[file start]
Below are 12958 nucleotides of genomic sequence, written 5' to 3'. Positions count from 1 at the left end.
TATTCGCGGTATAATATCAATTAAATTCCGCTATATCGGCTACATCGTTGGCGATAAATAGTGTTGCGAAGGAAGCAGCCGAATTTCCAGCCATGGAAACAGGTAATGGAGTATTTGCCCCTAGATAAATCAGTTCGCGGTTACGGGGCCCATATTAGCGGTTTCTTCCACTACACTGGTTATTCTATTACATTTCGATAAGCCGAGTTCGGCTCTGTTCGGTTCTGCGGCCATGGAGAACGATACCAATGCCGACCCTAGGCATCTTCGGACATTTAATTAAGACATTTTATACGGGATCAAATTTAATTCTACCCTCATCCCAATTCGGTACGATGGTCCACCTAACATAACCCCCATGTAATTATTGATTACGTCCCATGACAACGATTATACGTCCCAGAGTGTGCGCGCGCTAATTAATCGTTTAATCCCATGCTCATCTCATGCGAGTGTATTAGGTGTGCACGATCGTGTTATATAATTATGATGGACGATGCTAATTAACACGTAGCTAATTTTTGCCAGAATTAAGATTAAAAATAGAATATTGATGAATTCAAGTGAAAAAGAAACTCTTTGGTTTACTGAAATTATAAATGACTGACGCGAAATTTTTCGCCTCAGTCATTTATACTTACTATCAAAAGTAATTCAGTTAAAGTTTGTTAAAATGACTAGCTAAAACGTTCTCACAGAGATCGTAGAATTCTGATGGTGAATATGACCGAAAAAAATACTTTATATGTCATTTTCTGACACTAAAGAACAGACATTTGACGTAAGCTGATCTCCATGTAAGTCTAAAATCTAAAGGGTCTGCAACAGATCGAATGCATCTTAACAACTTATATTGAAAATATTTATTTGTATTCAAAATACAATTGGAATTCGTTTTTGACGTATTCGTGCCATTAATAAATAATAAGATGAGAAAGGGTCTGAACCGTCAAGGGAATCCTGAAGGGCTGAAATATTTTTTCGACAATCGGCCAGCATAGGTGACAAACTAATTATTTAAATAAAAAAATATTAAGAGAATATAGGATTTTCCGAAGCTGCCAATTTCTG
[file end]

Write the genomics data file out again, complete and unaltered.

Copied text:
Below are 12958 nucleotides of genomic sequence, written 5' to 3'. Positions count from 1 at the left end.
TATTCGCGGTATAATATCAATTAAATTCCGCTATATCGGCTACATCGTTGGCGATAAATAGTGTTGCGAAGGAAGCAGCCGAATTTCCAGCCATGGAAACAGGTAATGGAGTATTTGCCCCTAGATAAATCAGTTCGCGGTTACGGGGCCCATATTAGCGGTTTCTTCCACTACACTGGTTATTCTATTACATTTCGATAAGCCGAGTTCGGCTCTGTTCGGTTCTGCGGCCATGGAGAACGATACCAATGCCGACCCTAGGCATCTTCGGACATTTAATTAAGACATTTTATACGGGATCAAATTTAATTCTACCCTCATCCCAATTCGGTACGATGGTCCACCTAACATAACCCCCATGTAATTATTGATTACGTCCCATGACAACGATTATACGTCCCAGAGTGTGCGCGCGCTAATTAATCGTTTAATCCCATGCTCATCTCATGCGAGTGTATTAGGTGTGCACGATCGTGTTATATAATTATGATGGACGATGCTAATTAACACGTAGCTAATTTTTGCCAGAATTAAGATTAAAAATAGAATATTGATGAATTCAAGTGAAAAAGAAACTCTTTGGTTTACTGAAATTATAAATGACTGACGCGAAATTTTTCGCCTCAGTCATTTATACTTACTATCAAAAGTAATTCAGTTAAAGTTTGTTAAAATGACTAGCTAAAACGTTCTCACAGAGATCGTAGAATTCTGATGGTGAATATGACCGAAAAAAATACTTTATATGTCATTTTCTGACACTAAAGAACAGACATTTGACGTAAGCTGATCTCCATGTAAGTCTAAAATCTAAAGGGTCTGCAACAGATCGAATGCATCTTAACAACTTATATTGAAAATATTTATTTGTATTCAAAATACAATTGGAATTCGTTTTTGACGTATTCGTGCCATTAATAAATAATAAGATGAGAAAGGGTCTGAACCGTCAAGGGAATCCTGAAGGGCTGAAATATTTTTTCGACAATCGGCCAGCATAGGTGACAAACTAATTATTTAAATAAAAAAATATTAAGAGAATATAGGATTTTCCGAAGCTGCCAATTTCTG